“You must never be fearful about what you are doing when it is right.”
— Rosa Parks
Hugh McElroy was adamant:
“White folks are white folks and black folks are black folks. They should not be put at the same table when they eat.”
The man who would enter legend just a few years later as Chief Purser on the Titanic had created a nasty situation which would eventually require intervention by none other than Captain EJ Smith to resolve.
RMS Adriatic’s westbound voyage promised to be an uneventful and routine early summer crossing from Southampton to New York, sailing on June 14th 1910. Both passengers and crew anticipated a calm, comfortable, journey on White Star’s magnificent flagship, but a scandal ocurred which threatened to embroil the Line in infamy and serious legal trouble.
Mrs. James Edward Givens, was born Fanny Rosalind Hicks in Chicago in 1872, the child of erstwhile Kentucky natives. Fanny was a stellar academic with artistic flair; she served as head of art at what is now Simmons College in Louisville, and rose to prominence as head of the art department at State University Illinois. Among her many notable achievements were portraits of eminent contemporary figures including Booker T. Washington; she also presented a portrait of John Lewis Waller to President Benjamin Harrison which was hung at the White House. A trustee of the National Association of Colored Women and suffragist, she also happened to be black. She married the esteemed Harvard graduate and language instructor James E. Givens in 1895, but sadly their marriage was curtailed by Mr. Givens’ untimely death from typhoid fever in March 1910.
Fanny had varied interests and positions, so perhaps she sought to assuage her grief by travelling to Europe in her capacity as President of the Baptist Women’s Missionary Convention of the State of Kentucky, and President of the National Council of the Sisterhood. She attended a conference in Edinburgh, and after travelling through England, France and Belgium it was now time to return home to America, so she had booked a ticket as a Second-Class passenger on the Adriatic.
Mrs Givens relates her experience though The Colorado Statesman, 20 August 1910, prefacing her recollection with a damning statement about the Purser:
According to Mrs. Given, H.W. McElroy, the purser, was very insulting, and when she registered a protest against being “Jim Crowed” [he] declared: “White folks are white folks and black folks are black folks. They should not be put at the same table when they eat.”…
…“After visiting Scotland, England, France, Belgium and other countries abroad I boarded the steamer for home.
The first thing I met after the four small tugs had drawn the large steamer Adriatic in mid-ocean was the color-line. There were some two hundred passengers aboard and but five dark Americans, and although we occupied different parts of the line[r] at dinner we found ourselves seated at a bad table in the corner.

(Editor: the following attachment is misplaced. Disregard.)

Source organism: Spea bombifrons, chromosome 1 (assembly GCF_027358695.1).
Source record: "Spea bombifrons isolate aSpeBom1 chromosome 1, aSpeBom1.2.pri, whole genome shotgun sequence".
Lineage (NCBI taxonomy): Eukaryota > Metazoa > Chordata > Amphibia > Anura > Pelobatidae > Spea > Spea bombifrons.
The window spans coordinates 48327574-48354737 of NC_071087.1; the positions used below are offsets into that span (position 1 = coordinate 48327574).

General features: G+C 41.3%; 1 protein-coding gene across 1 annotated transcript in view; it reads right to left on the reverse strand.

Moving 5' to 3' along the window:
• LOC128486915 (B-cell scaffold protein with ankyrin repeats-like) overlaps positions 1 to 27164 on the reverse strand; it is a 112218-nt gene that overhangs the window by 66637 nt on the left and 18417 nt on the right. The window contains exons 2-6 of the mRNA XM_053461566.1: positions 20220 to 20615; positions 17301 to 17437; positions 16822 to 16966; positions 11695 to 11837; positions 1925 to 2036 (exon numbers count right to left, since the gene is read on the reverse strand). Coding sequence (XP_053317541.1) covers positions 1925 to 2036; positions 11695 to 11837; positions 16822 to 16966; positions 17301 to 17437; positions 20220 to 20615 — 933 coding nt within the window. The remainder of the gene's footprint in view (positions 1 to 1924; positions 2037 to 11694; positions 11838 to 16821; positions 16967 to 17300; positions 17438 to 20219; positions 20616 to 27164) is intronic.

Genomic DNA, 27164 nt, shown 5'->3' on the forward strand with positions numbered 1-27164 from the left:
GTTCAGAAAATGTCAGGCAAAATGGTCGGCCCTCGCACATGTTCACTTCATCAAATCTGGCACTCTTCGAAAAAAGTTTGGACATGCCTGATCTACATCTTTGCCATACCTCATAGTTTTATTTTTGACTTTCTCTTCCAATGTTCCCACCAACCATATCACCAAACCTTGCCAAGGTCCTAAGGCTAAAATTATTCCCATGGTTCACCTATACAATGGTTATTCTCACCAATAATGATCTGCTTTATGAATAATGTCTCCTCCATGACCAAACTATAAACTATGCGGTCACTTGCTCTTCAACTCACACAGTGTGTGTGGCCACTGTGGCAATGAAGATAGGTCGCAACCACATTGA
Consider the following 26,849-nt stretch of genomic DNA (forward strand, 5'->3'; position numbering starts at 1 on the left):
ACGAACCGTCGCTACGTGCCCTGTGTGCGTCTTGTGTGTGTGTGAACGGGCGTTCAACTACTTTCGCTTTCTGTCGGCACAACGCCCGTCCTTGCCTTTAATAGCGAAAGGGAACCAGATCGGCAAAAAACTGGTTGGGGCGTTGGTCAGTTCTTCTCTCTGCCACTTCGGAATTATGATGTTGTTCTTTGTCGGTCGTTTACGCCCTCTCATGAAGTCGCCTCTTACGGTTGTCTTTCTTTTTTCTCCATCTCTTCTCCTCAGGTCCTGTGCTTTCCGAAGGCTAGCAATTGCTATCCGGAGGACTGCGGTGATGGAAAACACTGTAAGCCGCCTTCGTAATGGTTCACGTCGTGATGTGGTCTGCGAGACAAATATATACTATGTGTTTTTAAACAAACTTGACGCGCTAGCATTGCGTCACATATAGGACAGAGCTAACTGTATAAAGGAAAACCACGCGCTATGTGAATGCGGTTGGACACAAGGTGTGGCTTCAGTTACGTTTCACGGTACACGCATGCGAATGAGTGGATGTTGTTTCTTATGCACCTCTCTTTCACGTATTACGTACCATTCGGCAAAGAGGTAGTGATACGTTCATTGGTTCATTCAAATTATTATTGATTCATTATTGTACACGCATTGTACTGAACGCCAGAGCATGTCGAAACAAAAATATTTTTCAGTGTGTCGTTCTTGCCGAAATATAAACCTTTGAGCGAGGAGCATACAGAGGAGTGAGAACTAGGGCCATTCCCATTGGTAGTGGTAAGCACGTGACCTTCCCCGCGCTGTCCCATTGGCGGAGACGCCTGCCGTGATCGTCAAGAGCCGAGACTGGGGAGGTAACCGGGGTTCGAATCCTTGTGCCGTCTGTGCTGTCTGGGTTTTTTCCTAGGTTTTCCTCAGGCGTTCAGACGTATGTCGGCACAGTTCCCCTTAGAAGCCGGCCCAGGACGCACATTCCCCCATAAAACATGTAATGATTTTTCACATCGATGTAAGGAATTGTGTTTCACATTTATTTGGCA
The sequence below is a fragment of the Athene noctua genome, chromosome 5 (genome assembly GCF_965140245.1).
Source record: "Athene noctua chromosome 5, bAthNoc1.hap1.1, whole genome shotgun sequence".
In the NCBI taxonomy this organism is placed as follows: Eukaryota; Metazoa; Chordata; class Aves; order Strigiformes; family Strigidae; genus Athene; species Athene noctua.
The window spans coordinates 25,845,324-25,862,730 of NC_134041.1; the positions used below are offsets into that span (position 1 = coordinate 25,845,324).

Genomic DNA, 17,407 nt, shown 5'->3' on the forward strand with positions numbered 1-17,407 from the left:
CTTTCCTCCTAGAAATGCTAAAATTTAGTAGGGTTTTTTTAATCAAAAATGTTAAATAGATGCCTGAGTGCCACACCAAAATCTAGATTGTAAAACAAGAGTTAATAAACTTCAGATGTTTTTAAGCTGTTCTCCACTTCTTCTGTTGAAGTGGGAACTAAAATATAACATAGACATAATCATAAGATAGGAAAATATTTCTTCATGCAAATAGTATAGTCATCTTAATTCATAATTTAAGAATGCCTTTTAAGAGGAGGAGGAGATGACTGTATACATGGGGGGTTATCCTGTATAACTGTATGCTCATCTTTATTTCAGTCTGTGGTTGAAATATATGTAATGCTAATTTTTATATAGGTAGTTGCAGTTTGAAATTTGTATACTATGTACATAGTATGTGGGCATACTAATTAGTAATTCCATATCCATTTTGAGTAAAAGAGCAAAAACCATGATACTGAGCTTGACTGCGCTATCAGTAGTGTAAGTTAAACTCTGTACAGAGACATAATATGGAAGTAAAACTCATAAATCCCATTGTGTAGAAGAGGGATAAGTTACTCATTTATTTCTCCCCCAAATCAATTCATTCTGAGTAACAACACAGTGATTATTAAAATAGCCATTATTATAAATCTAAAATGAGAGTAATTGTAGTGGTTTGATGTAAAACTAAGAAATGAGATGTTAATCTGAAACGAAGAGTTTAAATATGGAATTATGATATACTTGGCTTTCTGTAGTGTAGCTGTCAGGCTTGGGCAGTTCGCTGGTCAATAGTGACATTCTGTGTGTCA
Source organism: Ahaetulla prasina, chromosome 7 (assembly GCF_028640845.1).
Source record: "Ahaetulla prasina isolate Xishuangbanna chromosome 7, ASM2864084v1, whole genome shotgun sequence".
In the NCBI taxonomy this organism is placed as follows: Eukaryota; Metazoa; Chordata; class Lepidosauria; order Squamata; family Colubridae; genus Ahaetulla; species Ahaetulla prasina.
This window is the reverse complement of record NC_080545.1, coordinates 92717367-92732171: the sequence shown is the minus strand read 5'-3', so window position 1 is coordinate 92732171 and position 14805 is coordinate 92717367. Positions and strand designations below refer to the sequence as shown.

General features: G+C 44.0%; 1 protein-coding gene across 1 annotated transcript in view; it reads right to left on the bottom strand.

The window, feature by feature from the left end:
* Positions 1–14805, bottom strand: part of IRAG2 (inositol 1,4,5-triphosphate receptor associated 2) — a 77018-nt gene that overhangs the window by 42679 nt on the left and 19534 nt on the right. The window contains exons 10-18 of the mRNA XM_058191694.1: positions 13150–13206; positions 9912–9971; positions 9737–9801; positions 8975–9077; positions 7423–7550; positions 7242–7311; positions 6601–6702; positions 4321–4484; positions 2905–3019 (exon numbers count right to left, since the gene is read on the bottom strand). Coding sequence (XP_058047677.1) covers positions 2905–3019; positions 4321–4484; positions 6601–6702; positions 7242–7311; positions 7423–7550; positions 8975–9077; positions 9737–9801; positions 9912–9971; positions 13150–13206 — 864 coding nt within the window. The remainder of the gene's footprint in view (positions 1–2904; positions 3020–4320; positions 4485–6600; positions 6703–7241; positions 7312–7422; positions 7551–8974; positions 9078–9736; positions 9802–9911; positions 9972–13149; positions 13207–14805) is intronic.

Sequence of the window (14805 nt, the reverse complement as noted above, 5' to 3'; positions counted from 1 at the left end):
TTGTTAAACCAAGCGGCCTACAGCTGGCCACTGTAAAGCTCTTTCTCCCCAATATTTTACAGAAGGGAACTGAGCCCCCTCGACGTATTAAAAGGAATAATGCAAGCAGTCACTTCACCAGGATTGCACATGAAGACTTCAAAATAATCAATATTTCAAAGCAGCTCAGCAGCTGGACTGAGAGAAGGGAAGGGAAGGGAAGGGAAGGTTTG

I noticed the discrimination and went to the steward and informed him that I did not intend to sit there at that table used by the band men and would not be Jim Crowed.
Doctor Camphor (a fellow black passenger) also protested and we were referred to the purser, who was very insulting and said that white folks were white folks and black folks were black folks and that the blacks would have to eat together.
I gave out the statement that I would not eat if Jim Crowed, and for more than two days and nights [I] refused food. I was standing out for the principle of the thing and had made up my mind to starve to death and be buried at sea rather than be mistreated because I was colored.
On the third day I asked for an interview with the captain, stating that I wanted him to give me a ruling in writing. This brought all the high officials together and I was sent for. A heated discussion ensued and I declared that I had paid for the same privileges as the white passengers and would die before I would eat food on a ship under proscription.
The captain wanted to know what terms would satisfy me, and I replied that all I wanted was to be assigned to a table with the rest of the passengers regardless of color. Orders were given that I be placed at any table in the dining room, which was done.”
At this point another ugly event transpired. Mrs. Givens was seated at “the best table” it was reported when “three Southerners” got up and left; but it seems that their action had been forgotten by the next meal, and Fanny was able to enjoy the full benefits of dining where she wished for the remainder of the voyage.
“After I had gained my point I was surrounded by many white women, who made me tell of my travels abroad. Some of them locked arms with me and we walked on deck together. I had no further trouble on board after the third day at sea.”
Who were the four other black passengers who suffered the same discrimination as Mrs Givens? It seems that three of them were fellow attendees of the Edinburgh conference, and they were returning to the United States as a group.
One is noted in the article as Dr W. Camphor, “president of the Methodist College, Alabama”. This was a misprint of the name of Dr. Alexander Priestly Camphor, an exceptional mathematician, theologian, and diplomat, with a bewildering yet glittering list of magna cum laude qualifications and achievements across multiple continents. He had the confidence of no less a figure than President Theodore Roosevelt, who appointed him as Vice-Consul General to Monrovia in 1903. Dr. Camphor was born to illiterate parents on a sugar farm in 1865. They saw his potential and arranged for him to be raised and educated by a Methodist preacher. Under the wing of his mentor, he flourished and began his meteoric rise through academia and Christian service, culminating in his work to elevate a simple Liberian seminary and high school into the College of West Africa. Although this institution has since closed its collegiate department, from its hallowed walls emerged the first female president of an African nation, Ellen Johnson Sirleaf of Liberia, who served as her country’s president from 2006-2018. Dr. Camphor’s natural curiosity saw him visiting the African Interior, and he published a book about his experiences in 1909, Missionary Story Sketches and Folk-Lore from Africa.